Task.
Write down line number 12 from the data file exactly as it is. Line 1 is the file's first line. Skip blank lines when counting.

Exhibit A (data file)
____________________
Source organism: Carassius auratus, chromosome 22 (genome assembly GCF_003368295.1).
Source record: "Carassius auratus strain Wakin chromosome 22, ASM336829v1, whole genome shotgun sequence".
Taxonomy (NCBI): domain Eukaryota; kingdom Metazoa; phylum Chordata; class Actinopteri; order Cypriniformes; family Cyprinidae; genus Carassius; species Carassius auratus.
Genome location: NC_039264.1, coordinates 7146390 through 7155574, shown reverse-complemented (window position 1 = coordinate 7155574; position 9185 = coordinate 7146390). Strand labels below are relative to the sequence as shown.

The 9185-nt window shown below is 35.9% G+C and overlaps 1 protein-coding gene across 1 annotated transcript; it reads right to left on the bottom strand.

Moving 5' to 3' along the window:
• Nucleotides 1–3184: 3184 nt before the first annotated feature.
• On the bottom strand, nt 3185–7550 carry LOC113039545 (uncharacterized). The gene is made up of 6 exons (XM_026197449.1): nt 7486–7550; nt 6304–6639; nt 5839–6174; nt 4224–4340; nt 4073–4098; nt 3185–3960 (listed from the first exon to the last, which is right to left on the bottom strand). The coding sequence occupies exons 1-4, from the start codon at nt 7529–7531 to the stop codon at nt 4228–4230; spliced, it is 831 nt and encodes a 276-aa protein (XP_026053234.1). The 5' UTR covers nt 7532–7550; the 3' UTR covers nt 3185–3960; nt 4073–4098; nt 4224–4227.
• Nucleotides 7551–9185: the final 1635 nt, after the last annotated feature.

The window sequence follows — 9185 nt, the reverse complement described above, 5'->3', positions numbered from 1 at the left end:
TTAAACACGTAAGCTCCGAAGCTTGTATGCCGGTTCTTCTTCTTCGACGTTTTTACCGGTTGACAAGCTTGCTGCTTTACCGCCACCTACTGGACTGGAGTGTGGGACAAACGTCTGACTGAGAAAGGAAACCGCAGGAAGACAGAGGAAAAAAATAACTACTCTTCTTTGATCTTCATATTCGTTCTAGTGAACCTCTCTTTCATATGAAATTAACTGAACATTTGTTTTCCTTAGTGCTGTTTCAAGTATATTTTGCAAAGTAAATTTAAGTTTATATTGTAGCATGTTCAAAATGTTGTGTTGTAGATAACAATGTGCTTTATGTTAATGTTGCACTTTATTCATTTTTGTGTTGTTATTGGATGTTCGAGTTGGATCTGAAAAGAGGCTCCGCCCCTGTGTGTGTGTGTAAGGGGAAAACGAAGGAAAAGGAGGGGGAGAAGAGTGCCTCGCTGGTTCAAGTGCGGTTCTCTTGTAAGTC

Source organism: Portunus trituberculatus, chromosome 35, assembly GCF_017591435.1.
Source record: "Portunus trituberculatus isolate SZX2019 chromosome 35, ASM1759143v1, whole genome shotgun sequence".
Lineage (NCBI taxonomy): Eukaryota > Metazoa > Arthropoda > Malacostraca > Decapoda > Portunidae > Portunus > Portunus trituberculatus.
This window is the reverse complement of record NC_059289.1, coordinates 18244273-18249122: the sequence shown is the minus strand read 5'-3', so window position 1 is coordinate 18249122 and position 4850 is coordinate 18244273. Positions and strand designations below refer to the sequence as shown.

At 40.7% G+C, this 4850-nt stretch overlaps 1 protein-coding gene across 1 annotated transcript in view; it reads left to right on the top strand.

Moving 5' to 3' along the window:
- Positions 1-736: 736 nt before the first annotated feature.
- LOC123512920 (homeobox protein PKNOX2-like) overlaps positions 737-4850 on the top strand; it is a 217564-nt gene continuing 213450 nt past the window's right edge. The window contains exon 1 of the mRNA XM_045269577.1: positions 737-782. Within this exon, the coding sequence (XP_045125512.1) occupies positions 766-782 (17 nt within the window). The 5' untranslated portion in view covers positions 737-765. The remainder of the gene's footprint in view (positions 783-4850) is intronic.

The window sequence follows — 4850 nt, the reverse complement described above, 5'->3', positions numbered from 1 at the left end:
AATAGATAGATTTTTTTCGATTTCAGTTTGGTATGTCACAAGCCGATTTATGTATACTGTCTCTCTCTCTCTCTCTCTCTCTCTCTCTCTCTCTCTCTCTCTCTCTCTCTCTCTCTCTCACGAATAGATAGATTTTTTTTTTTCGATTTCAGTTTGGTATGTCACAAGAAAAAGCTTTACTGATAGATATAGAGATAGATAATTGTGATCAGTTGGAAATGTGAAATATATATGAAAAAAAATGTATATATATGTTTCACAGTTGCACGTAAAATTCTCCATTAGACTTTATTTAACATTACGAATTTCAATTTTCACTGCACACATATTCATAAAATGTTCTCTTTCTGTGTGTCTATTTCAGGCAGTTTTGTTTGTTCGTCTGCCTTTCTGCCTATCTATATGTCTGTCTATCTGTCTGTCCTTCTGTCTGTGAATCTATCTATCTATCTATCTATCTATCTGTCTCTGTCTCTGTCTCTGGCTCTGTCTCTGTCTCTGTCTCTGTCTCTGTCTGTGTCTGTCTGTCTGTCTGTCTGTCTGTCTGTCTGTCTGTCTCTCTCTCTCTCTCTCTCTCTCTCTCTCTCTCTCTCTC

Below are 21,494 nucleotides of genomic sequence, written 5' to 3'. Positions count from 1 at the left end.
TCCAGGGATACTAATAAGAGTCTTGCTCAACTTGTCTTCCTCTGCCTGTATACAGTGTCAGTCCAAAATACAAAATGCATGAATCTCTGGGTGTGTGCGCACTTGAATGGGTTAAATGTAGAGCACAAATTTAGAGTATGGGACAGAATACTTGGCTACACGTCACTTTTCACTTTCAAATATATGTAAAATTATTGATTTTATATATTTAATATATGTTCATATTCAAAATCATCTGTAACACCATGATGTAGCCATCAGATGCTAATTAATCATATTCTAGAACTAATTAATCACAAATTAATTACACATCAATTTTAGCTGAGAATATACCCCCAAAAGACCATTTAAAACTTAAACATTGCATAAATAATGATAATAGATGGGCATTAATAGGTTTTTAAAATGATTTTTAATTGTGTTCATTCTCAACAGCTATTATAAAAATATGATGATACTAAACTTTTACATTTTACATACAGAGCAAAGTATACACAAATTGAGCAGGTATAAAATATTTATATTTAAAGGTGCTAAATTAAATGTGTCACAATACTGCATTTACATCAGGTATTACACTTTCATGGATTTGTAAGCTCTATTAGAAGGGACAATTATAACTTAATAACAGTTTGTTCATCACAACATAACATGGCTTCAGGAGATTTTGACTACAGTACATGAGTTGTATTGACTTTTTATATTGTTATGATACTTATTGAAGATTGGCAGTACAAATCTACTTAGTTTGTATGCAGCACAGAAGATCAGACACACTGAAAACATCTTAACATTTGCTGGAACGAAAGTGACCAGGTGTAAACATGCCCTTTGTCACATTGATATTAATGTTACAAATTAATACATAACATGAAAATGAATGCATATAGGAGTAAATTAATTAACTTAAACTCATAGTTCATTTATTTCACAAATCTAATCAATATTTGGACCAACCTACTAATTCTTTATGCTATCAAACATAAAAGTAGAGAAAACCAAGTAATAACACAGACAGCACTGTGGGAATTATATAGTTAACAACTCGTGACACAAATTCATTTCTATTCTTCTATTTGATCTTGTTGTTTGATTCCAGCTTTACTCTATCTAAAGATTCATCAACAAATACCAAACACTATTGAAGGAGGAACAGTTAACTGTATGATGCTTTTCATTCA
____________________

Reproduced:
Source organism: Portunus trituberculatus, chromosome 35, assembly GCF_017591435.1.